Cultivate Mindfulness

“Life is a dance. Mindfulness is witnessing that dance.” – Amit Ray

Mindfulness is not about being relaxed. It is not about changing negative emotions to positive ones. It is about being aware of thoughts and emotions nonjudgmentally and observing inner experiences as they are. It is about radical acceptance.

Mindfulness helps us learn that everything is constantly changing, transient and impermanent. It helps people be in the present moment and allows them to truly connect with their surroundings, experiences and relationships. It is about activating our 5 senses and being more open to experience. It helps cultivate self-acceptance, self-compassion, self-love and even self-care.

Mindfulness allows us to take in life, let everything, positive and negative experiences alike to sink in. It even helps to detach ourselves from our thoughts and feelings, so we can see reality for hat it is and understand that our thoughts are not facts. It reminds people that negative experiences are temporary, and they will go away without consuming them.  It gives people clarity of mind, helping them to access their wise mind in the process. Particularly with deregulated individuals, it can be extremely powerful to observe experiences, participate without attachment and describe without thinking that their thoughts are facts.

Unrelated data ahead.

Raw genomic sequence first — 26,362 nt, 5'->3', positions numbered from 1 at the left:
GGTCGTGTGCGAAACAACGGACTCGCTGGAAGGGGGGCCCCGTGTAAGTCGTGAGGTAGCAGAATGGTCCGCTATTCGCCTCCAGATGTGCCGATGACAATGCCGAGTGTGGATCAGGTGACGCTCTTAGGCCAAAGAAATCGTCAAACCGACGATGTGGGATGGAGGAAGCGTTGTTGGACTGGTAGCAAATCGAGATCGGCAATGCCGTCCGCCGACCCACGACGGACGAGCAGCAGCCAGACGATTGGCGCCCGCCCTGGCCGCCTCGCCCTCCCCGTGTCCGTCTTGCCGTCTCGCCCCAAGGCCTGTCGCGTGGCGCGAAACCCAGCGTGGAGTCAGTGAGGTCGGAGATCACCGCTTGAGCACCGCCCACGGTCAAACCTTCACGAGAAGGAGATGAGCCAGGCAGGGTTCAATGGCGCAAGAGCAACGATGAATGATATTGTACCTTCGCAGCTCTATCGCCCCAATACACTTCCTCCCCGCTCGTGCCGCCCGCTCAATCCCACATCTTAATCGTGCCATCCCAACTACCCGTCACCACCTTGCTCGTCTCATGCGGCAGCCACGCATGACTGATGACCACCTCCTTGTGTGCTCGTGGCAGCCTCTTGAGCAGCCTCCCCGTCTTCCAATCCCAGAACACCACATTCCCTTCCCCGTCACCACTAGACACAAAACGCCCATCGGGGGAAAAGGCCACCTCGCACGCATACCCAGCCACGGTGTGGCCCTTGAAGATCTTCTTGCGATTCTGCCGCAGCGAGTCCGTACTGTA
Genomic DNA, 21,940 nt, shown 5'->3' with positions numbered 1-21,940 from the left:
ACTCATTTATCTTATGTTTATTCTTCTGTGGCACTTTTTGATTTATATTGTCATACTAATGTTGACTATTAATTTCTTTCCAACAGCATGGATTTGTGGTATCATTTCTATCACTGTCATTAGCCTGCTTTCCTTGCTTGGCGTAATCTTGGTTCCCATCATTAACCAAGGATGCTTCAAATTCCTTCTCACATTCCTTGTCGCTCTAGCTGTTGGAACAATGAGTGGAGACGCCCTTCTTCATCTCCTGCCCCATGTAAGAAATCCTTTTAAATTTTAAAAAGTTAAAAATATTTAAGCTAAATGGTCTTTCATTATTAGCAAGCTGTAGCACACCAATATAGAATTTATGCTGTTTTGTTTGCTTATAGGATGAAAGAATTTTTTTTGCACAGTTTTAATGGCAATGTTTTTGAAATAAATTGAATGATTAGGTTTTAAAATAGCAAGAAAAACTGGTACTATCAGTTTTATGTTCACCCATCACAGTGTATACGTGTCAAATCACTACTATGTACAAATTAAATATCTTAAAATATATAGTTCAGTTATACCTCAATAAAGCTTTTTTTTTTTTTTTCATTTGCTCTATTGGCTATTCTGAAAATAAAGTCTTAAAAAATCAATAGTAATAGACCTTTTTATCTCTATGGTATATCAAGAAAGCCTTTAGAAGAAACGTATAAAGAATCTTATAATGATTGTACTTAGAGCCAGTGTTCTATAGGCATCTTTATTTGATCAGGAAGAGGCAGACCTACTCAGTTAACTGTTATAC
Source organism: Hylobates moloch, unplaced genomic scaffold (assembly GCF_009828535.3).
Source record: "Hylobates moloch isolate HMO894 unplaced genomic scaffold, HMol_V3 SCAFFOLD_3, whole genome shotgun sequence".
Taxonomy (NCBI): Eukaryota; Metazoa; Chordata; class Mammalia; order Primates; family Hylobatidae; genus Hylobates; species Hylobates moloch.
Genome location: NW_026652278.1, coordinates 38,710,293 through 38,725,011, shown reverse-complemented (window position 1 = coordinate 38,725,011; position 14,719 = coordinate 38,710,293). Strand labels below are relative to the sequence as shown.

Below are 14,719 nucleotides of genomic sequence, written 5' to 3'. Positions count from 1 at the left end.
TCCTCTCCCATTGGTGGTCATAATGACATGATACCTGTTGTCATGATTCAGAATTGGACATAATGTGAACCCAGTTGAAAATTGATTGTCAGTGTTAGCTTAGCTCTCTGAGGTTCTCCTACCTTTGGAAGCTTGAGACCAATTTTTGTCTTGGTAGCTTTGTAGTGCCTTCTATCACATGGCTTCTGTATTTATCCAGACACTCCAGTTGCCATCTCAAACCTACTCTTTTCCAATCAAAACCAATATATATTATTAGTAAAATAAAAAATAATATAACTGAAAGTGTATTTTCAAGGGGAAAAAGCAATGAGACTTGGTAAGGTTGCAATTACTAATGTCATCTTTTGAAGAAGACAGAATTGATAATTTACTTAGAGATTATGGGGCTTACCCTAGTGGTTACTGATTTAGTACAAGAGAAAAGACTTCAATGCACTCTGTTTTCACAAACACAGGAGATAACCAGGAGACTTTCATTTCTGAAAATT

In fact, mindfulness has been known to reduce symptoms of depression, anxiety, Binge Eating Disorder, panic attacks, cancer, chronic pain, fibromyalgia, psoriasis, obsessiveness, Borderline Personality Disorder, Narcissistic Personality Disorder, among others. In addition, it increases levels of melatonin, spiritual experiences and empathy. I suppose this tells us that it is not about what we live, think and feel, but about how we respond to what we live, think and feel.

Mindfulness can be part of a treatment package, practiced formally or informally in our daily lives (Germer, 2009). Formal mindfulness meditation is when we separate some time to practice structured mindfulness exercises. Informal mindfulness is taking time from our daily life to notice our lives. There are many ways to get started. Here are just a few examples:

Mindful breathing

  • Progressive muscle relaxation
  • Guided imagery
  • Body scan
  • Raisin Meditation
  • Mindful eating

The key is to PRACTICE. Mindfulness can be a beautiful, rewarding, and refreshing discipline to cultivate. Give it a try and notice the positive effects it has on you.

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